What Is Depression?
Clinical depression affects as many as 17-20 million Americans, about 7 percent of the population, according to the National Alliance on Mental Illness. It does not discriminate, affecting every age, ethnic and socioeconomic background. Women are twice as likely to be affected as men.
Depression often first appears during the late teens to mid-20s, though it can strike at any age. The good news is that more than 80 percent of depression patients respond well to treatment and a number of breakthroughs are on the horizon, according to the Brain and Behavior Research Foundation.
Those with a family history of clinical depression typically are at a higher risk of developing symptoms as well. While brain research continues to develop, experts believe that depression involves imbalances in neurotransmitters, the chemicals in the brain that affect communication between nerves and cells.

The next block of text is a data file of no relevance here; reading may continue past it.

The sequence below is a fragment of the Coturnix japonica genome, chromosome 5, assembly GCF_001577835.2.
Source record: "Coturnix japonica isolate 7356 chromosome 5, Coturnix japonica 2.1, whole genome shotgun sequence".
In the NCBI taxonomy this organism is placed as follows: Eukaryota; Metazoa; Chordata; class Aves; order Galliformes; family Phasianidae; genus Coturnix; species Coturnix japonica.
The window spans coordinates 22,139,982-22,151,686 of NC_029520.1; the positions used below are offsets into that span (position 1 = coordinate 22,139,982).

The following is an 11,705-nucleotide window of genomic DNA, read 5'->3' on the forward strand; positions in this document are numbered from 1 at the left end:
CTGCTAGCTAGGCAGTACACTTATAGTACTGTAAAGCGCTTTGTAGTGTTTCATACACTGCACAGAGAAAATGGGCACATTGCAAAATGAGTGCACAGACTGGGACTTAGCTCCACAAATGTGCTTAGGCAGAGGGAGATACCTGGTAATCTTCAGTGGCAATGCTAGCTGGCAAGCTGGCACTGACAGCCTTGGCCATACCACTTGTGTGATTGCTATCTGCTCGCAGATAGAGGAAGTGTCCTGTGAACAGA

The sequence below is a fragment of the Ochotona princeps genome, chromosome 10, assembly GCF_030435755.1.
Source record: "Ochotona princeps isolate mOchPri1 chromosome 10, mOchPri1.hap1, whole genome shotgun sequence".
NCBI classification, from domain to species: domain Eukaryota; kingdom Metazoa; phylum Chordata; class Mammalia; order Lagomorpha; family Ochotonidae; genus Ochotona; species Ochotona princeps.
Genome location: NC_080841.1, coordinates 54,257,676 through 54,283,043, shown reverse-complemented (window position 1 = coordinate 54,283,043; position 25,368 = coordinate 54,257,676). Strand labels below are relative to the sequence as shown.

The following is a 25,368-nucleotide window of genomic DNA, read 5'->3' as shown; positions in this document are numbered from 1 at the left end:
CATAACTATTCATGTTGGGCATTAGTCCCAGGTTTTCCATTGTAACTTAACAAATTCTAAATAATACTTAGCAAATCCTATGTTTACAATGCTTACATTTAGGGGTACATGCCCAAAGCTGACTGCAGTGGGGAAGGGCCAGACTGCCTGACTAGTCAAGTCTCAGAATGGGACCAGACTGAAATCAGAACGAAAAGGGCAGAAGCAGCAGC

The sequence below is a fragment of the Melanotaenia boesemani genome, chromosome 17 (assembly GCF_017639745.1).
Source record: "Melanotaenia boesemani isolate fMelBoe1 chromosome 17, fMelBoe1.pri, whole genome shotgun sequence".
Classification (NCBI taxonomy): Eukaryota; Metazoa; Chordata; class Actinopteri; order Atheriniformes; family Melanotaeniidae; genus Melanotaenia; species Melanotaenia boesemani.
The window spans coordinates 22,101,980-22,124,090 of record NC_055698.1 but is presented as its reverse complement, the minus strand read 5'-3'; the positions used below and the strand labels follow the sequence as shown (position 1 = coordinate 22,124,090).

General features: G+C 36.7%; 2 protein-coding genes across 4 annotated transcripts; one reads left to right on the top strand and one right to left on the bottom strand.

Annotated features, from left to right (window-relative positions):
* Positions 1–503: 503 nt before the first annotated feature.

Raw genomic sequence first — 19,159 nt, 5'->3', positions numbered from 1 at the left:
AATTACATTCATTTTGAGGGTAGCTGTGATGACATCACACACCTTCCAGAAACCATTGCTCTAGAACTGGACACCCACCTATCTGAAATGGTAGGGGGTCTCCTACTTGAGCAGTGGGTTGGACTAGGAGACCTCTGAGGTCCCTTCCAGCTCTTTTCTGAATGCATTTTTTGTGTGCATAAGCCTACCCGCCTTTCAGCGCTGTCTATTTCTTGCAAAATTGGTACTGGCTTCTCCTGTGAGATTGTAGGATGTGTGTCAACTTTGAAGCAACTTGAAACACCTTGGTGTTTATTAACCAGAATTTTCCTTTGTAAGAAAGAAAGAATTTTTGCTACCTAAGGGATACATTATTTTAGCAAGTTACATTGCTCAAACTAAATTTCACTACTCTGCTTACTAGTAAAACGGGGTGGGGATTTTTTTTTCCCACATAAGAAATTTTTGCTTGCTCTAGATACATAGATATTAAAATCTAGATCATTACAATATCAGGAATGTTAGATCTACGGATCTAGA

Environmental factors also can play a part, as can some medications and diet deficiencies. Depression also may be entwined with drug or alcohol abuse, with about 30 percent of those with a substance abuse problem also having depression.
The National Institutes of Health defines several types of depression. Major depression, for example, interferes with a person’s ability to work, sleep, study, eat or enjoy life. Persistent depressive disorder (PDD) is a depressed mood that lasts for two years or more. A person with PDD may have periods of less severe symptoms as well.
What Are the Symptoms of Depression?
Clinical depression is different than simply having a bad day. Those with clinical depression are depressed most of the day, nearly every day. They may experience frequent bouts of diminished interest or pleasure in activities. Changes in appetite may result in weight loss or gain. Sleeping patterns, energy levels, mood and anxiety levels all can be affected, too. Those with clinical depression may have difficulty concentrating, may increase drug or alcohol use or may have thoughts of suicide.